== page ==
"It all depends on the given day when a bowler gets his rhythm right and bowls well. If the batsmen don't allow the bowlers to settle down then they will struggle with their line.

"Donald, Kallis and Pollock are all good bowlers. Donald and Pollock are very experienced; Kallis has done a very good job as the third fast bowler in the side. I personally feel that it is a matter of who will take the initiative and starts attacking."

Skipper Sourav Ganguly was more cautious, saying Pollock moves the ball effectively while the danger of the crafty Donald is forever lurking.

"He is always a threat because his bowling is not only pace. We will have to look closely at him."

Ganguly will be using a lighter bat for the match against South Africa. The Indian skipper said the South Africans bowled a lot of deliveries in the rib-cage areas and he would need to pull and cut to negotiate that game plan.

Both the captains agreed that the toss would not matter, though Ganguly stated that he would like to bat first if the coin falls in his favour.

As Donald, Allan Dawson and Nicky Boje are on the injury list, the South Africans have flown down fast bowler Steve Elworthy and spin all-rounder Robin Peterson.

Dawson pulled a calf muscle while Boje suffered a hairline fracture on his finger while fielding, off his own bowling, in the opening match against the West Indies.

Protean skipper Shaun Pollock defended accusations that his team's batting is fragile in the absence of opener Gary Kirsten and middle-order bat Neil McKenzie.

"We have picked the most in-form personnel for this tournament and though Gary has done very well for South Africa he is not in good form. Greame Smith is good and promising with enough experience."

Talking about the poor form of Lance Klusener, Pollock said Klusener is a class player and had won a lot of games off his bat.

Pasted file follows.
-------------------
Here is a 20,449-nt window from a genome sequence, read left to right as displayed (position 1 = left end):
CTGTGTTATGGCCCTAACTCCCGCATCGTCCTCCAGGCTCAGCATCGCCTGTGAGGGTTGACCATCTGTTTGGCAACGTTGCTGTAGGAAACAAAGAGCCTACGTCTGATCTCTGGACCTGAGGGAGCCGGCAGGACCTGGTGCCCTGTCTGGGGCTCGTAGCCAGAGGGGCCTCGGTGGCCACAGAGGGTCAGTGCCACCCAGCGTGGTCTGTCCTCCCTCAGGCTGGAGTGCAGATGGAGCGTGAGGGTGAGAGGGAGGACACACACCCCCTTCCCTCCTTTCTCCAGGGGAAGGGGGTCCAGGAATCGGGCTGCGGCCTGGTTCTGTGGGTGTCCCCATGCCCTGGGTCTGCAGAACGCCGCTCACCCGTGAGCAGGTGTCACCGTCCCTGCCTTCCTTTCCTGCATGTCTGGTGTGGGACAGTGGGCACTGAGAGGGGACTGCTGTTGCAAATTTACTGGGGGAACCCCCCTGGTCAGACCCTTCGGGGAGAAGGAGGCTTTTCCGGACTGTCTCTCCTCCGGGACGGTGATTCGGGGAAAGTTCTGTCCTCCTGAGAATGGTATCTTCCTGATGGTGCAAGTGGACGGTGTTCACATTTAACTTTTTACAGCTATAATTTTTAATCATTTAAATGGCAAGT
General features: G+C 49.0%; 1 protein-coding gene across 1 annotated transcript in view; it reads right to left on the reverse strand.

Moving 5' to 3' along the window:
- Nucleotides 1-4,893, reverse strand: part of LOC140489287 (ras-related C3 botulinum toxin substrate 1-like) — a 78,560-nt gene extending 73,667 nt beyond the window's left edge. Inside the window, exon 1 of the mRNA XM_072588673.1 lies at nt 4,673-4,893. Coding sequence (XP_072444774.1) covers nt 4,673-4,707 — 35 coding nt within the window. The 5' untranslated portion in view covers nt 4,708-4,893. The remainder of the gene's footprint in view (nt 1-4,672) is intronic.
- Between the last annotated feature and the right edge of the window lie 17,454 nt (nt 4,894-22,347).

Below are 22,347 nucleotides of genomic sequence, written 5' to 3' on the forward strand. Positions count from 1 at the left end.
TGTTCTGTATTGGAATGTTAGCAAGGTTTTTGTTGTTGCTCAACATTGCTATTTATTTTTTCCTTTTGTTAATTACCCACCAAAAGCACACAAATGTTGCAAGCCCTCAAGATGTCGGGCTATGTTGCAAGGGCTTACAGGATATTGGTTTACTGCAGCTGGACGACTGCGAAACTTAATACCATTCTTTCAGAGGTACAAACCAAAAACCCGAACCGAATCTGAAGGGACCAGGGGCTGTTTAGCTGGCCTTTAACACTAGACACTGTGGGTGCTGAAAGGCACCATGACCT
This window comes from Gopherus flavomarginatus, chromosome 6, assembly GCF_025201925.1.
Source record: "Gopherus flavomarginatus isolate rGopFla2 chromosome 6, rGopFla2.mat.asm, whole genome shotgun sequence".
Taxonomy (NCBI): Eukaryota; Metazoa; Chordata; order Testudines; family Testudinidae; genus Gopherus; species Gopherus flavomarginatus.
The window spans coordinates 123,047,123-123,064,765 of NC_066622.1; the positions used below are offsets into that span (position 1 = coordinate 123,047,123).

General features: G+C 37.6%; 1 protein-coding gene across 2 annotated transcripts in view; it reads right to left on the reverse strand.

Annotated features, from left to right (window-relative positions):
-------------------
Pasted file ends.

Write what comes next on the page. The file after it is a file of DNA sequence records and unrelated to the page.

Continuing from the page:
"After a brief lull he is confident about his game and I am hoping we don't need him to bat for us. We should, hopefully, win the game before his turn to bat comes. If he comes at the death he will finish the game for us well. Ask any bowler if he would want to bowl at Klusener in the last five overs of the game."

Jonty Rhodes was cautious. He pointed out that after winning away from home the confidence level of the Indian team is high, which is a dangerous sign. He said recovering from 80 for 5 against Zimbabwe to win the game was truly great and threatening.

Ganguly admitted that he should have bowled more in the game against England to fill the fifth bowler's slot that cost the Indians 66 runs in the 11 overs bowled. South African skipper Pollock hinted he would like to exploit that chink in the Indian armoury.

Though India enjoy only a 33 per cent success rate against the South Africans in the abridged version of the game, tomorrow's face-off between the two sides will decide which is better -- India's batting or South Africa's bowling.

Match Officials for the semi-finals

India - South Africa
Match Referee: Ranjan Madugalle
On Field Umpires: David Shepherd and Russell Tiffin
TV Umpire: Daryl Harper
Fourth Umpire: Asoka de Silva

Sri Lanka - Australia
Match Referee: Wasim Raja
On Field Umpires: Steve Bucknor and Dave Orchard
TV Umpire: Rudi Koertzen
Fourth Umpire: Srinivas Venkataraghavan